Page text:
Custom BMW R nineT Scrambler by JvB Moto
BMW R nineT Scrambler by JvB-Moto Spend five minutes with Jens vom Brauck, and you’ll discover a humility that belies just how talented the man is. His bikes are as sharp as his sense of humor, plus they’re a blast to ride too—I had the opportunity to put a few miles on this trim BMW R nineT Scrambler, and didn’t want to get off.

It’s a lot more compact than the OEM bike—thanks to a smaller fuel tank that places the seat further forward, and narrower and higher handlebars. It’s also loaded with signature JvB-Moto touches, like the bulldog-ish headlight and that neat little ducktail at the back. The small sliver of color on the tank is another killer feature—especially when you consider that Jens whipped up that gradient with rattle cans in record time.


BMW C evolution custom motorcycle
BMW C evolution by Krautmotors We’ll admit that this isn’t the most practical motorcycle we’ve featured this year, but we don’t care. With the world of electric vehicles expanding rapidly, we need custom builders to do batsh*t-crazy things with electric motorcycles. And a 72 Nm electric dragster, with a hand-shaped composite fairing and its guts exposed, is about as nuts-o as it gets.

So thanks to BMW Motorrad for handing Rolf Reik at Krautmotors a C Evolution to tear into—and thanks to Rolf for throwing the rule book out the window.


Moto Mucci's Husqvarna TE 570
Husqvarna TE570 by Moto Mucci This sensational little dual-sport is what happens when an industrial designer with a head full of ideas builds himself a new ride. Dave Mucci’s Husky TE570 is laden with quirky touches—and devoid of all the plastic it shipped from the factory with.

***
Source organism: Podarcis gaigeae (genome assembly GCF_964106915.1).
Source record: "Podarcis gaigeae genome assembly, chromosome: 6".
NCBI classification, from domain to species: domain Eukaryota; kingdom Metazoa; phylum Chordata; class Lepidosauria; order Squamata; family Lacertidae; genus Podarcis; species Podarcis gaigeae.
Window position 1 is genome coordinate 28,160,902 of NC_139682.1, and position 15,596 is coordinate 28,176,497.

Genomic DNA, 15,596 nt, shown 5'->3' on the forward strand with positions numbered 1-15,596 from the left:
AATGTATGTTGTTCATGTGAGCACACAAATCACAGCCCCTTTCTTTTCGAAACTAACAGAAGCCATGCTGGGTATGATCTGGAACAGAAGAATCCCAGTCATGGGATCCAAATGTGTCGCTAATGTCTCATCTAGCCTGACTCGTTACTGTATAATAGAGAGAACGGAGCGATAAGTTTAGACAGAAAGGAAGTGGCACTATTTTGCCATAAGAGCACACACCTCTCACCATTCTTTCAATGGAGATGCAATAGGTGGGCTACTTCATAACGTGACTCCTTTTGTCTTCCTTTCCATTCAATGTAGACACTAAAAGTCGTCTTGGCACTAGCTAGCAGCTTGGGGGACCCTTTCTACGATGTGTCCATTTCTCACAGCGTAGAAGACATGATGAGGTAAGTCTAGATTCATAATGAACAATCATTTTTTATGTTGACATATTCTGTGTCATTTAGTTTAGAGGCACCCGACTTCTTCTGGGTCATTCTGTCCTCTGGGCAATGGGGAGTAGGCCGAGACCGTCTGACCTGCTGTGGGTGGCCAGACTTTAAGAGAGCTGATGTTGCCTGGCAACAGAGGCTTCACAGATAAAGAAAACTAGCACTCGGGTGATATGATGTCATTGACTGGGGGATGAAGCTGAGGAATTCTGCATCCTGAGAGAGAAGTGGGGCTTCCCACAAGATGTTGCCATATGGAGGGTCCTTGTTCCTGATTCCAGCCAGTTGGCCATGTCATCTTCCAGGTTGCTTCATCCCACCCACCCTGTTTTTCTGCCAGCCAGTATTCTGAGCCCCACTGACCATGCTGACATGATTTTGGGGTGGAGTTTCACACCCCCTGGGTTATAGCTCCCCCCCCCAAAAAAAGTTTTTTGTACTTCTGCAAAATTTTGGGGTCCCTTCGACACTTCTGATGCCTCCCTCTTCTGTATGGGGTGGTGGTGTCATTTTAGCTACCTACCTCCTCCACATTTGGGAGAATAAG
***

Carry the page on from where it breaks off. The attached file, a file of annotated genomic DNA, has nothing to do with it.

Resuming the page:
There’s a vintage Husqvarna tank—complete with original patina—up top, along with a new bolt-on subframe and custom-made saddle. The front-mounted radiator and grill give the Husky almost cartoon-like proportions, but the real kicker is how this thumper looks like nothing else out there.


Custom BMW R nineT Scrambler by NCT Motorcycles
BMW R nineT Scrambler by NCT Motorcycles We first became aware of NCT Motorcycles two years ago, and we’ve kept a close eye on them ever since. The Austrian shop has produced hit after hit, but it’s this fresh take on the R nineT that secured them a spot on this list.

The use of a classic boxer fuel tank (taken from an R100 RS) on the modern nineT is a stroke of genius, and the yellow and blue palette is inspired. Then there are smaller details like those side panels—perfectly shaped to fill space and complement the Beemer’s new lines. It’s the sort of consideration that we’ve come to expect from NCT, and will probably see for years to come.


Kawasaki H2 by the Wrenchmonkees
Kawasaki Ninja H2 by Wrenchmonkees We’re itching to see more 80s and 90s sport-style customs, and this stunner from the formidable Wrenchmonkees is the perfect blueprint. The project was commissioned by Dutch moto gear manufacturer REV’IT!, and is based on Kawasaki’s maniacal Ninja H2.

It’s a smorgasbord of adapted and hand-made parts, finished in a typically Monkee monochrome livery. It’s also one of the wildest customs we’ve seen from the Danish crew, and a kick-in-the-face reminder that you should never, ever count them out.


Editor's Choice: An Alternative Top 10 Customs of 2017
Honourable mentions Above, we have six more builds that made the shortlist, but narrowly missed the final cut. Clockwise from top left, we have Revival’s sidecarcross Ducati ST4, Craig Rodsmith’s turbocharged Moto Guzzi, the Krugger Ducati Diavel, Schlachtwerk’s Kawasaki W650, Titan’s BMW bobber and Thrive’s Harley XL 1200 Sportster.

It’s been a tremendous year for the custom scene. Thank you for joining us, and for engaging in lively debate. If we’ve missed any of your favorites here (or in our data-driven main Top 10), put us right in the comments.